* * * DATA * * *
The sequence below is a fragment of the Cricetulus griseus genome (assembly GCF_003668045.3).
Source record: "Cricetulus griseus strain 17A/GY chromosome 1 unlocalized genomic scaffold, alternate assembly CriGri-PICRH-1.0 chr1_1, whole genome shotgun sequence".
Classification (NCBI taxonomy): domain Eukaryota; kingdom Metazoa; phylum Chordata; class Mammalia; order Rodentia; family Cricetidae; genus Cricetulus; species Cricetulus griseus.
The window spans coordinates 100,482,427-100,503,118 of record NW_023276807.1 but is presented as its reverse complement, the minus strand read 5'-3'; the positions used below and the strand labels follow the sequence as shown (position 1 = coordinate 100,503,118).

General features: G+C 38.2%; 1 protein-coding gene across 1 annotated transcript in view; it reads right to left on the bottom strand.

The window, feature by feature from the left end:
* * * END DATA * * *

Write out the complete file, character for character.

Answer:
The sequence below is a fragment of the Cricetulus griseus genome (assembly GCF_003668045.3).
Source record: "Cricetulus griseus strain 17A/GY chromosome 1 unlocalized genomic scaffold, alternate assembly CriGri-PICRH-1.0 chr1_1, whole genome shotgun sequence".
Classification (NCBI taxonomy): domain Eukaryota; kingdom Metazoa; phylum Chordata; class Mammalia; order Rodentia; family Cricetidae; genus Cricetulus; species Cricetulus griseus.
The window spans coordinates 100,482,427-100,503,118 of record NW_023276807.1 but is presented as its reverse complement, the minus strand read 5'-3'; the positions used below and the strand labels follow the sequence as shown (position 1 = coordinate 100,503,118).

General features: G+C 38.2%; 1 protein-coding gene across 1 annotated transcript in view; it reads right to left on the bottom strand.

The window, feature by feature from the left end: